What: Shares of Clovis Oncology (NASDAQ:CLVS), a biopharmaceutical company focused on developing cancer therapies, sank 28.2% in April, according to data from S&P Global Market Intelligence. Without any revenue to speak of, more bad news for its first new drug application sent shares tumbling.
So what: The clinical stage company's most developed candidate to date, rociletinib for treatment of advanced lung cancer, had another bad day at the FDA. An independent advisory committee convened to discuss approval of the candidate based on available data and decided there wasn't enough.
As a refresher, the stock plummeted last November when the FDA sent an application for rociletinib back for more data. That time it had tried to use unconfirmed responses from interim data to support an application, and then noted that the confirmed response rate was surprisingly lower than expected. The stock fell more than 71%, based largely on admission that the company had known about the lower confirmed response rate for several weeks but didn't bother mentioning it.
In its latest failed attempt with rociletinib, Clovis tried to submit another application for a genetically defined subset of lung cancer patients based on interim data from the ongoing Tiger-X and Tiger-2 trials last July. Both trials showed evidence of activity, but the advisory's committee's response was hardly surprising, given that the confirmed response rate of 32% in the highest dosage cohort was considerably lower that that of AstraZeneca's Tagrisso, which earned approval for the same patient population after showing objective response rates of 59% last November.
Now what: With Tagrisso available for this specific lung cancer patient population, the FDA wasn't about to grant another conditional approval based on single-arm, open-label studies. The committee basically said, "Come back when you have some controlled data."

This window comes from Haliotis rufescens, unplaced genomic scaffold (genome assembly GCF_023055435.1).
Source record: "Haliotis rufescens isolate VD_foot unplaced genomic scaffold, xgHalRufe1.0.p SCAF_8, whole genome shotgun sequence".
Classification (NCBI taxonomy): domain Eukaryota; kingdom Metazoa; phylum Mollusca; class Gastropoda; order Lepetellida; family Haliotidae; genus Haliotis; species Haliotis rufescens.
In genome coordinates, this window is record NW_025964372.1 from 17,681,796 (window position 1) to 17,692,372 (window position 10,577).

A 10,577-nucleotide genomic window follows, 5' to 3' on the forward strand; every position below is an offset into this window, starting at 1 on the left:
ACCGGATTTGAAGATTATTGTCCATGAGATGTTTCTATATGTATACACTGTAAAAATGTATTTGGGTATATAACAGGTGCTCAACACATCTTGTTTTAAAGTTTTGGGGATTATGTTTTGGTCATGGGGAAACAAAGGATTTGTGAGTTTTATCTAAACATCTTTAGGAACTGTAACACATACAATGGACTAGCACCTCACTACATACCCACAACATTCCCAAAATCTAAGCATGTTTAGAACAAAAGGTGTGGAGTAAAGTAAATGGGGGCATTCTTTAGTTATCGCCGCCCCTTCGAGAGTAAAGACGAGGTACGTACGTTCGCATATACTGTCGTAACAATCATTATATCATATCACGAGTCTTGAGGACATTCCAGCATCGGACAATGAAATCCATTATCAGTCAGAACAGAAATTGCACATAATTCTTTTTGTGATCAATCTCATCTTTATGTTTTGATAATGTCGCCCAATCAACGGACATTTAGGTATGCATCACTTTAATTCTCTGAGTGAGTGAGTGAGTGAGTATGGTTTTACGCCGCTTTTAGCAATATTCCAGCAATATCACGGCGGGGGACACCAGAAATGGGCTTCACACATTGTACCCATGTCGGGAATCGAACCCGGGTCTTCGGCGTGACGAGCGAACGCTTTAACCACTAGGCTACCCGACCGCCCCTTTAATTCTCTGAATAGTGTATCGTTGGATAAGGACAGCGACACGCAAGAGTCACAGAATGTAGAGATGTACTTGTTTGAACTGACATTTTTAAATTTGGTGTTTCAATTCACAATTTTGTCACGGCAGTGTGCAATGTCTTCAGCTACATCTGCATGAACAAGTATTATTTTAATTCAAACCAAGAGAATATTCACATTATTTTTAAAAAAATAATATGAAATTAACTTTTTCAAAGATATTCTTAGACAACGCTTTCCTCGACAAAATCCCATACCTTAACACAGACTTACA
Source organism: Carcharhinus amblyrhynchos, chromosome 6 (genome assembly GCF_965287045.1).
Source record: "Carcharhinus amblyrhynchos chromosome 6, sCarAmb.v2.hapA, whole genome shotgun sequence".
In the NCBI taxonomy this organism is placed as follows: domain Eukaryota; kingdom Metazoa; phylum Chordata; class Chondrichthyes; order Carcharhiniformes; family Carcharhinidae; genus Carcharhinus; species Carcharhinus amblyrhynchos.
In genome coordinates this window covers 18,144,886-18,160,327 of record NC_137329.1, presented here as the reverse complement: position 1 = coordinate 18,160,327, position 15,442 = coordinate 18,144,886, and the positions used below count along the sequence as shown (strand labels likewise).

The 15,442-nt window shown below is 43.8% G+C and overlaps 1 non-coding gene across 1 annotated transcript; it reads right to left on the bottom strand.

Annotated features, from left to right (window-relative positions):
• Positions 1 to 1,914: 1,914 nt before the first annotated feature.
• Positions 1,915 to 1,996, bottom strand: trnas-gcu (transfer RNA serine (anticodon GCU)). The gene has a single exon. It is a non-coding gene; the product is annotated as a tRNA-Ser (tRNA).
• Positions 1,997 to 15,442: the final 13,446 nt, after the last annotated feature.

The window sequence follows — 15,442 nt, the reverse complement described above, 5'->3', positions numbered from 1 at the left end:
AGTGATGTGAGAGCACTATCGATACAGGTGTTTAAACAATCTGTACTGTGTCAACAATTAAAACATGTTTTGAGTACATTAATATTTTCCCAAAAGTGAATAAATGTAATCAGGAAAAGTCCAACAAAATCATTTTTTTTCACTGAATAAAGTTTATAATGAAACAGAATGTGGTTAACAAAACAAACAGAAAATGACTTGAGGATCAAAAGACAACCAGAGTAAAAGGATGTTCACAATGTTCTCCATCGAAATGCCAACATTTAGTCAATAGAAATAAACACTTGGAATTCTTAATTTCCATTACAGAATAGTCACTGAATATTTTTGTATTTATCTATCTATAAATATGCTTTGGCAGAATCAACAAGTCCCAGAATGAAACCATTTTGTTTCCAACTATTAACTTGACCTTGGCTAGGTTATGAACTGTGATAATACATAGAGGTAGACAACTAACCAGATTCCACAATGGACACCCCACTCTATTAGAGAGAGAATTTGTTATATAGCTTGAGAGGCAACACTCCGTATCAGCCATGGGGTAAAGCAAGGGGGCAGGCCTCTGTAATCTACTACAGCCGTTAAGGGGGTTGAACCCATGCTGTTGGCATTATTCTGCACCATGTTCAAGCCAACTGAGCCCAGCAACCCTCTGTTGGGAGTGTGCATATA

Instead Clovis finally decided to cut its losses and announced it would terminate ongoing rociletinib studies, and it also withdrew its EU application. By the end of the year it intends to reduce staff and contractor positions by more than one-third in order to funnel all available resources into what remains of its pipeline.
Perhaps in anticipation of a rociletinib's imminent doom, Clovis recently began a rolling submission of its second-most developed compound. Once again, AstraZeneca already has a similar drug on pharmacy shelves, Lynparza, for the same patient population.
Luckily, this time it looks like Clovis' drug still has a chance. Even after approving Lynparza, the FDA gave rucaparib a Breakthrough Therapy designation, This designation is reserved for drugs that show strong potential to provide better outcomes over existing therapies, and it is intended to expedite the regulatory process.
In trials that led to Lynparza's approval, the objective response rate (meaning complete or even just partial responses) in this genetically defined, heavily pretreated subset of ovarian cancer patients was 34% with a median duration of response of 7.9 months. In the Ariel-2 study, 16 of 23 (or nearly 70%) of evaluable patients achieved a response, as defined by the Gynecological Cancer Intergroup.
Clovis intends to complete a new drug application with data available from the single-arm Ariel-2 study, in the present quarter. Given Clovis' history of withholding less than positive clinical data, I wouldn't put too much faith in rucaparib's ability to save this troubled biotech.